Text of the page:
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Napoli Centrale

Jazz Rock/Fusion

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Napoli Centrale Napoli Centrale album cover
3.67 | 58 ratings | 5 reviews | 22% 5 stars

Excellent addition to any
prog rock music collection

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Studio Album, released in 1975

Songs / Tracks Listing

1. Campagna (7:56)
2. 'A gente 'e bucciano (8:42)
3. Pensione floridiana (3:32)
4. Viecchie, mugliere, muorte e criature (10:02)
5. Vico primo parisee n8 (7:37)
6. 'O lupo s'ha mangiato 'a pecurella (6:49)

Total Time: 44:38

Line-up / Musicians

- James Senese / sax, flute, vocals
- Mark Harris / keyboards
- Franco Del Prete / keyboards
- Toni Walmsley / bass

Releases information

LP-Ricordi-SMRL 6159-Ita-1975 / CD-BMG-74321 86015-2 & BMG-MPCD 32948-2-1995

Thanks to ProgLucky for the addition
and to Geck0 for the last updates
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NAPOLI CENTRALE Napoli Centrale ratings distribution

(58 ratings)
Essential: a masterpiece of progressive rock music(22%)
Excellent addition to any prog rock music collection(41%)
Good, but non-essential (29%)
Collectors/fans only (5%)
Poor. Only for completionists (2%)

NAPOLI CENTRALE Napoli Centrale reviews

Showing all collaborators reviews and last reviews preview | Show all reviews/ratings

Collaborators/Experts Reviews

Review by loserboy
3 stars After playing in the Italian art pop band "Showmen 2", James Senese and Franco Del Prete formed what would become one of the most intriguing and unique bands of the early 70's. Centered around a fusion rock core, NAPOLI CENTRALE's debut album convincingly combined Jazz and progressive rock. Once again this album defies simple categorization, but the music is highly exploratory and very progressive in approach. Kind of a mix of NATIONAL HEALTH with GENTLE GIANT, Herbie Hancock and a good dose of WEATHER REPORT. Instrumentally these guys love to groove with lots of sax, fender electric piano, bass and drums. Vocals are not central but are well done and sung in native Italian... kind of a nice full soulful voice. I know that today their music back catalogue is in demand as folk are re-discovering this band's early creativity. I would highly recommend this album to any progressive rock fan who likes the Cantebury or jazz prog side of this genre.
Review by apps79
SPECIAL COLLABORATOR Honorary Collaborator
3 stars NAPOLI CENTRALE were born after a melodic soft prog/beat group named ''Showmen'' split with founder members James Senese (saxes,flutes,vocals) and Franco Del Prete (drums,percussion) carrying on to form this very good jazz/fusion act.Joined by American keyboardist Mark Harris and English bassist Tony Walmsley NAPOLI CENTRALE released firstly a single (''Campagna/Vico promo parise n.8'') and soon after their eponymous debut on Ricordi Label.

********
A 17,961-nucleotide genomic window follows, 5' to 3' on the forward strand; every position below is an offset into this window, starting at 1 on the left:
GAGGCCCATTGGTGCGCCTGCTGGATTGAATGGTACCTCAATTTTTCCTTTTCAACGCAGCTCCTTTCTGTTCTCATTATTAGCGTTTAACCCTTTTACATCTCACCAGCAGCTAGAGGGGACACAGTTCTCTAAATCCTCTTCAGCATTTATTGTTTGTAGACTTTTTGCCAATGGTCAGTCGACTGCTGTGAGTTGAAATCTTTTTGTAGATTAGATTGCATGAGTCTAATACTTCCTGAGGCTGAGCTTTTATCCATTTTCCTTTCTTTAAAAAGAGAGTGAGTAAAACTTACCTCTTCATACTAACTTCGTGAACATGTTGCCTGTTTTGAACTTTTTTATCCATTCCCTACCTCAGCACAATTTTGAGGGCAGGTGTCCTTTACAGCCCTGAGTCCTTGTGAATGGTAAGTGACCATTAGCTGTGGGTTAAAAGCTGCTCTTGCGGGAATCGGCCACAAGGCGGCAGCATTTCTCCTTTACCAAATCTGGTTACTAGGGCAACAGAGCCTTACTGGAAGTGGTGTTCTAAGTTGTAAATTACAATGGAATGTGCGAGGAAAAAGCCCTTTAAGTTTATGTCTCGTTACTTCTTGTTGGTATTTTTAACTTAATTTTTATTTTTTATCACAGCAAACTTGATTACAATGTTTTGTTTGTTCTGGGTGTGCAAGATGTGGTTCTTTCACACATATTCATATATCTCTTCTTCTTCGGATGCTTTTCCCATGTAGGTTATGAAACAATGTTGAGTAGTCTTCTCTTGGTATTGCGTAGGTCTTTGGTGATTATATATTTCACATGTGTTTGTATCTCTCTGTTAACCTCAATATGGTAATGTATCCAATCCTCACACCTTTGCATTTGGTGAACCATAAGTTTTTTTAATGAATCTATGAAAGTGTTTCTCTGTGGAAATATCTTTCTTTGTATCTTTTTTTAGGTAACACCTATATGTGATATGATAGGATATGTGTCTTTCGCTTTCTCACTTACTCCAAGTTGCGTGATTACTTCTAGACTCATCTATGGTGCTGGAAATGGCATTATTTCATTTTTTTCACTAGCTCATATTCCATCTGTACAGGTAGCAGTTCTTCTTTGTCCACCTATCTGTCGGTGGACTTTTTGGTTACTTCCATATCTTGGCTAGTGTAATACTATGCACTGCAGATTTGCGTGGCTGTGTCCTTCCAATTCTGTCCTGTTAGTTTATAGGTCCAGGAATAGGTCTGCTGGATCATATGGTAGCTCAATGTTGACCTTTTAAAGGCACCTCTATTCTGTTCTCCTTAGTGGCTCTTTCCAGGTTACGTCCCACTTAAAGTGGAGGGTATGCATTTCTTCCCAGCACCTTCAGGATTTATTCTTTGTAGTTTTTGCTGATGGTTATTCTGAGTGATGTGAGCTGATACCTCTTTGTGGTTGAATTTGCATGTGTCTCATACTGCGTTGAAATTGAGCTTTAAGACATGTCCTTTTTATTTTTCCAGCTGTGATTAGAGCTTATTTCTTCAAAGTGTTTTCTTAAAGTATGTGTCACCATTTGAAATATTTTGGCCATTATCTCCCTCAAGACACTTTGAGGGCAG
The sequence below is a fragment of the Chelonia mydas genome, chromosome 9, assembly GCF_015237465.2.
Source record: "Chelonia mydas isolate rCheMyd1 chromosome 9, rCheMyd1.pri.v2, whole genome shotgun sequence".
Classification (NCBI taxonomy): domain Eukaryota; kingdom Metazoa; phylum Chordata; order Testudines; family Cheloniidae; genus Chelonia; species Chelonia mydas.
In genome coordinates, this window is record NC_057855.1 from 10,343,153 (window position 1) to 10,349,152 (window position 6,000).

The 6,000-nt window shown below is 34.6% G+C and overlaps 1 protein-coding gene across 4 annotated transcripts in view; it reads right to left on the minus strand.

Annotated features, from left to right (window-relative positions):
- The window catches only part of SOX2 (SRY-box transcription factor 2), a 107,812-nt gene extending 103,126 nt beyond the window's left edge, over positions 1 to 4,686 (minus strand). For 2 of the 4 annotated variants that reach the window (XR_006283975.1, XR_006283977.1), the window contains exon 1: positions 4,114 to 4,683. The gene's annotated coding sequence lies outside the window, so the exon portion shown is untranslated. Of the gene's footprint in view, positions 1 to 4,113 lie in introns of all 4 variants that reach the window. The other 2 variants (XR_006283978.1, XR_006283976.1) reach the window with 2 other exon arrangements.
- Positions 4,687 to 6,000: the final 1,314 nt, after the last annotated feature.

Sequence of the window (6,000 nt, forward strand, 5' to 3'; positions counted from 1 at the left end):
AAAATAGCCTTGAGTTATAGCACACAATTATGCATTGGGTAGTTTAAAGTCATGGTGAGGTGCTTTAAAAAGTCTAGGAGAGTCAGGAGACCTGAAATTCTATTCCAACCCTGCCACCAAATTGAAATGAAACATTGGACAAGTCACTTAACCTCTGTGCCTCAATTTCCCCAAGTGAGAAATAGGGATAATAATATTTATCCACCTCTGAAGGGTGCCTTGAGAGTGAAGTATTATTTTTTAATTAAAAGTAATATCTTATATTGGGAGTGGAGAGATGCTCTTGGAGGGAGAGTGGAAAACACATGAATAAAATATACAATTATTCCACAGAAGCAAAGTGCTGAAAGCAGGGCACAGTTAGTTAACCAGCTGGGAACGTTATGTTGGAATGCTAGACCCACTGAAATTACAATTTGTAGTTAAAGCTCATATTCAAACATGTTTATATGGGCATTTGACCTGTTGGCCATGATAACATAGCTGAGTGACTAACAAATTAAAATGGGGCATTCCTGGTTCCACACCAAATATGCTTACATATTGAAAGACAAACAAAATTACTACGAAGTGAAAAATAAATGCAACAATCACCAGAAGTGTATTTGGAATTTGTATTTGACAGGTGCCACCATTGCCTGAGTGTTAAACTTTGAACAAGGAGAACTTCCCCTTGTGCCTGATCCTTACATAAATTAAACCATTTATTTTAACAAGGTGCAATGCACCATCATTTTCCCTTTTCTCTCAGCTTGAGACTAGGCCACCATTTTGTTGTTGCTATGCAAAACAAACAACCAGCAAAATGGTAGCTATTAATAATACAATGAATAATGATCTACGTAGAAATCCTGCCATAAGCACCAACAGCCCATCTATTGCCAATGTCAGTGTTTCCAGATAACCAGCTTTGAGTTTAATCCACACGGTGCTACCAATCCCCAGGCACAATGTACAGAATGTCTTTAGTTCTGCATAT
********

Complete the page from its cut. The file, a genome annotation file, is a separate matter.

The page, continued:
Not far from the sound established by RETURN TO FOREVER and WEATHER REPORT and followed by their compatriots NOVA,the band created a nice jazz rock album sung entirely by Senese in the neapolitan dialect with the typical elements met in good jazz musicians.A very complex rhythm section supports the alternating smooth/heavy playing of Senese mainly on saxes with a slight dose of flutes here and there.Mark Harris prooves to be excellent keyboard player with his Fender electric piano dominating the compositions with rich and well-arranged passages,often accompanied by Senese's saxes.There are also some AREA-related parts with very improvisational vocal performance and intense musicianship to close the band's trully strong profile.Dealing with social issues,a famous subject of discussion in mid-70's Italy,NAPOLI CENTRALE were both talented musicians and sceptic citizens and their debut is good introduction to their skillful sound. Recommended,especially for jazz/fusion lovers!

Review by Mellotron Storm
4 stars Drummer Franco Del Prete and sax player James Senese both from Napoli, Italy had played together in a band previous to this playing Pop music. They decided to go in a completely different direction (Jazz) in 1975 adding Americam keyboardist Mike Harris and British bass player Toni Walmsley. I think WEATHER REPORT would be the closest reference but there is a definite Italian flavour here. I have to thank Todd for the recommendation.This took longer to get into then I thought it would, but now i'm hooked big time. I can just imagine sitting in a bar in Napoli, Italy watching these guys play in the mid seventies with Todd, Jim and Thomas. The place would be hazy with smoke and the smell of spilled beer as NAPOLI CENTRALE offer up there own special blend of fun, experimental and mind blowing Jazz. It would have been too much fun.

"Campagna" was actually a minor hit for the band in their home country of Italy. It's led by electric piano and sax early (some flute too) while the drumming is very intricate and presice. Spoken words a minute in and then the tempo picks up. Vocals come in as piano, drums and sax stand out. We're grooving now, just jamming away. The instrumental work is fantastic ! "A Gente E Bucciano" opens with sax but settles quickly and i'm thinking WEATHER REPORT. Some atmosphere in this one. Vocals start to lead the way then piano, drums and bass support. Sax comes in when the vocals stop. Love the piano / drum section that follows. Sax is back ! This is great ! Vocals return late. Great tune. "Pensione Floridiana" is led by smooth sax, prominant bass and electric piano. The drums are light until about 2 minutes in when they dominate trading off with the sax.